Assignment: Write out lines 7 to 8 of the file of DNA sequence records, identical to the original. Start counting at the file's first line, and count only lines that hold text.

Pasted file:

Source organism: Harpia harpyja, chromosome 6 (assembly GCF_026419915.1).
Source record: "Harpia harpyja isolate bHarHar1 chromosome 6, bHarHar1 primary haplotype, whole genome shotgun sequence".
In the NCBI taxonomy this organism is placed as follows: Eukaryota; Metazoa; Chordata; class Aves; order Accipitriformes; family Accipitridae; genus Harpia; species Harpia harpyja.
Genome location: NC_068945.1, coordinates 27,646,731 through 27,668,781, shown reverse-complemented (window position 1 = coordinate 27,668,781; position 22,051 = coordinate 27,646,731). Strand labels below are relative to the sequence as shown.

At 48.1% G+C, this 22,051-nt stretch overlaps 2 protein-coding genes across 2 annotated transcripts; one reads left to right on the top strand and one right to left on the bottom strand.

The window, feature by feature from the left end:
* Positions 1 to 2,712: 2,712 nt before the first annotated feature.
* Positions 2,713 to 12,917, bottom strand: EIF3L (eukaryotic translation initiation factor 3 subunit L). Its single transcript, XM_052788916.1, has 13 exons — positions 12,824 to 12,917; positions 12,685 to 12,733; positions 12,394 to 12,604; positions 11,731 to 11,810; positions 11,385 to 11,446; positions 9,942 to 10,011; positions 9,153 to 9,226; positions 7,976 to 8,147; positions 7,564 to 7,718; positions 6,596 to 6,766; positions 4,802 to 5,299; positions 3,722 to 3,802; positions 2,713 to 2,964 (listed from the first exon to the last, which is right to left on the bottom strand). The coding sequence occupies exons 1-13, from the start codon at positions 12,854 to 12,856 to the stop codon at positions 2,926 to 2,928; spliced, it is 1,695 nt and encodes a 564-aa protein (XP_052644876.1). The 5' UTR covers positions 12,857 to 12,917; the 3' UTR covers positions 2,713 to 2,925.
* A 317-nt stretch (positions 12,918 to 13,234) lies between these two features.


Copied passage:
* Positions 1 to 2,712: 2,712 nt before the first annotated feature.
* Positions 2,713 to 12,917, bottom strand: EIF3L (eukaryotic translation initiation factor 3 subunit L). Its single transcript, XM_052788916.1, has 13 exons — positions 12,824 to 12,917; positions 12,685 to 12,733; positions 12,394 to 12,604; positions 11,731 to 11,810; positions 11,385 to 11,446; positions 9,942 to 10,011; positions 9,153 to 9,226; positions 7,976 to 8,147; positions 7,564 to 7,718; positions 6,596 to 6,766; positions 4,802 to 5,299; positions 3,722 to 3,802; positions 2,713 to 2,964 (listed from the first exon to the last, which is right to left on the bottom strand). The coding sequence occupies exons 1-13, from the start codon at positions 12,854 to 12,856 to the stop codon at positions 2,926 to 2,928; spliced, it is 1,695 nt and encodes a 564-aa protein (XP_052644876.1). The 5' UTR covers positions 12,857 to 12,917; the 3' UTR covers positions 2,713 to 2,925.